Review of A History of State and Religion in India by Ian Copland, Ian Mabbett, Asim Roy, Kate Brittlebank, and Adam Bowles Routledge
This essay is a part of our new series, Graduate Students and The Middle Ground Journal
As the authors acknowledge at the outset, this book is unusual in the field of South Asian Studies by virtue of its format. Five historians have collaborated in its making, yet the final product is not an edited collection of articles dealing with the enormity of what might be covered under the rubric of “state and religion in India.” Instead, the authors present a single, coherent narrative that takes the longue duree to lay out interconnections between governance and religion in India (14). This book will be useful to graduate students for its comprehensive coverage of historiographical debates on religion and its role in both identity and state formations. It lays out most lucidly the different approaches taken by scholars on these issues and the strength of this work lies in the collaborative effort it makes to cover the key debates in each period and reach a consensus in identifying the terms of the debates. The context for this work is the “crisis of secularism” that academics and activists in India often associate with a “crisis of the state” – examples of the anti-Sikh riots, the demolition of the Babri Masjid and Godhra serve as the most prominent illustrations of this link. Copland et al. speak to this concern in their work by arguing against the idea of a “failure of the state,” putting the state at the core of their analysis of religion and, concomitantly, of communalism.
In their treatment of state formations in early India, the authors provisionally accept that “there is a core Indian religious tradition that took shape in ancient times, embodied in an orthodoxy that can be called Hinduism and a way of life informed by Sanskritic civilisation” in the first millennium BCE (16). This gradually crystalizing “Hindu orthodoxy” develops in the context of the tribal polities of the Vedic age, characterized by political instability and endemic warfare, highlighting the importance of religion and its ability to forge trust between small kinship groups and larger communities (30-31). Copland et al. conceive of religion as an entity that “served to define and dramatise trust by identifying those to whom one could reliably give it” (31). Such links between religion and governance are further drawn for the heterodox teachings of Buddhism, as well as the rise of personal devotion in the first millennium CE, to develop the idea of politically unstable kingdoms and empires, which, however, contained the power of the religious elite and allowed for a “cultural pluralism” to proliferate.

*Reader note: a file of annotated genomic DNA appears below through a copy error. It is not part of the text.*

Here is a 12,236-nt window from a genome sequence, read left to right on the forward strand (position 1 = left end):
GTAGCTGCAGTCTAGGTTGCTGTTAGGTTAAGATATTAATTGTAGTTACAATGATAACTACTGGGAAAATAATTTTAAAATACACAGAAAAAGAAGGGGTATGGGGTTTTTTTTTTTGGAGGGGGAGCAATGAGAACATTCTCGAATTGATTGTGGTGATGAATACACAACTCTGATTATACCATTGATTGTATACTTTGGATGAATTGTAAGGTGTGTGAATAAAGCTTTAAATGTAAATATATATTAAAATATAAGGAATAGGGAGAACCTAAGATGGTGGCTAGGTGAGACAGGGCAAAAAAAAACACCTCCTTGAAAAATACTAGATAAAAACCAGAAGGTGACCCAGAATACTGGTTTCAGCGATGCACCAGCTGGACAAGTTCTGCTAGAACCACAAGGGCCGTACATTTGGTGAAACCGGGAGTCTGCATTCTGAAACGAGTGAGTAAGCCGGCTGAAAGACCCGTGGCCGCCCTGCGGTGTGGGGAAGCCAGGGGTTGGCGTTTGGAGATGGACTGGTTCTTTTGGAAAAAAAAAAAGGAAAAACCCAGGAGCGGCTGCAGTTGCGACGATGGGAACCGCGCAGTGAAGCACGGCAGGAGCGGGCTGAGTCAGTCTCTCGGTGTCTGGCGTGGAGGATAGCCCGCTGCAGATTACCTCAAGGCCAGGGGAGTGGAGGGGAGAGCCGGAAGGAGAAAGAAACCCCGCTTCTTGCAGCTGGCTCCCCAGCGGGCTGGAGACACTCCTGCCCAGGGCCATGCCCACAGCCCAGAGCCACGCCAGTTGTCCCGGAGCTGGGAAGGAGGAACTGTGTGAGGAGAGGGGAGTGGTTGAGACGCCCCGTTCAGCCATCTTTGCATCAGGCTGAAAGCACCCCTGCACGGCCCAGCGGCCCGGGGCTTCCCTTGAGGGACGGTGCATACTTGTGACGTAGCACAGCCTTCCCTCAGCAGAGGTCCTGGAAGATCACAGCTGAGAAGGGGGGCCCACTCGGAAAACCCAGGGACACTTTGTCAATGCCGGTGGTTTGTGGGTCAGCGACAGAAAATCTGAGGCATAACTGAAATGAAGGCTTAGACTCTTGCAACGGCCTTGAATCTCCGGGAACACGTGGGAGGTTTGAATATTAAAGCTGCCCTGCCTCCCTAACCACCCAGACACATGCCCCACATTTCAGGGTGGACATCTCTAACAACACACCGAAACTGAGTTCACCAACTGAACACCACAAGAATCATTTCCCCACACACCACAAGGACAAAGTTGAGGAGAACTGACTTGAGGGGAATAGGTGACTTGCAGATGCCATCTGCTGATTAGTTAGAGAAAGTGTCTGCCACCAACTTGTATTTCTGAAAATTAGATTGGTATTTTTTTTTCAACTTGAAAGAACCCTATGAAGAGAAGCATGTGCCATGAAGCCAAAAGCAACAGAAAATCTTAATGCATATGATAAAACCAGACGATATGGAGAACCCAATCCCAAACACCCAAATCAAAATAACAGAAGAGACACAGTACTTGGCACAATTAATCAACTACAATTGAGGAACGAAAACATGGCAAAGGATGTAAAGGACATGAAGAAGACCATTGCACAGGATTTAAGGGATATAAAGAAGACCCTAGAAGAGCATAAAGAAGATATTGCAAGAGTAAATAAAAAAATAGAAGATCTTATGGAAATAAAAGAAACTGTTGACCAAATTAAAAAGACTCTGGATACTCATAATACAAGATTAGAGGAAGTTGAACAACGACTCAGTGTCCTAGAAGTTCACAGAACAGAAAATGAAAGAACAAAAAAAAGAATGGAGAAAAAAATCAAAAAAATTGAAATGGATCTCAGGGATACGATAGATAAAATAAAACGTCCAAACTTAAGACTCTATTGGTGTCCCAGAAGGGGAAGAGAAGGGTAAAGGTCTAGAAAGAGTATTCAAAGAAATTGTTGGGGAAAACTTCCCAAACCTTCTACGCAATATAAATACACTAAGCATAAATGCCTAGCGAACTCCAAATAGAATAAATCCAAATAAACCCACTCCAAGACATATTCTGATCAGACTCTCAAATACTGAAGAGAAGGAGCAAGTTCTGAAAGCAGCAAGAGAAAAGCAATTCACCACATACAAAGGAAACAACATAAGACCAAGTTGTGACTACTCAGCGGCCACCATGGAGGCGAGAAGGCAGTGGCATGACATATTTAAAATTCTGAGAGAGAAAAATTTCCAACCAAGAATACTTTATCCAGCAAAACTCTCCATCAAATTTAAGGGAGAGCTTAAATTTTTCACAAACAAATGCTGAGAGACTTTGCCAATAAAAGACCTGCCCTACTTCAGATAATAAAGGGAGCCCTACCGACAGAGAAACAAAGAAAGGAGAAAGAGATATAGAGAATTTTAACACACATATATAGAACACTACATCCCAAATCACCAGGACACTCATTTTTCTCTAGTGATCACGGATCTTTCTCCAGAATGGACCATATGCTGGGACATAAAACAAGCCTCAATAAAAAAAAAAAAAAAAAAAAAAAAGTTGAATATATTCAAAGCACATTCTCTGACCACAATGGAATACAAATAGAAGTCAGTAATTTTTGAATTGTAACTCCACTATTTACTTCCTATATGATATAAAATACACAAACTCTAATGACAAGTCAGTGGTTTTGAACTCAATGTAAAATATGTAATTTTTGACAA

The authors posit the evolution of “religious corporate identities” in what they call the “middle period” of Indian history, when Islam is added to the mix. It is worth mentioning here that this book is largely limited to a discussion of polities in North India; the only sustained discussion of regions south of the Vindhyas is one chapter on the Marathas in the Deccan. The difference between the north and the south of the subcontinent when it comes to the advent of Islam is mentioned only to be dismissed in the chapters that deal with the Delhi Sultanate and onwards to the Mughals – a distinction that might have been explored productively to complicate the one-to-one interlinking of “mosque and throne.” The narrative that is constructed, then, is often unremittingly centered on political pragmatism. Another instance of the same is in the hypothesis that the “religious corporate identities” of Hindus are formed in reaction to Maratha ascendancy and expansion – ostensibly in defense of religion but actually for the purpose of providing “government agencies, groups and individuals an opportunity in their turn to make ambitious social and status claims within contested political and social arenas” (161).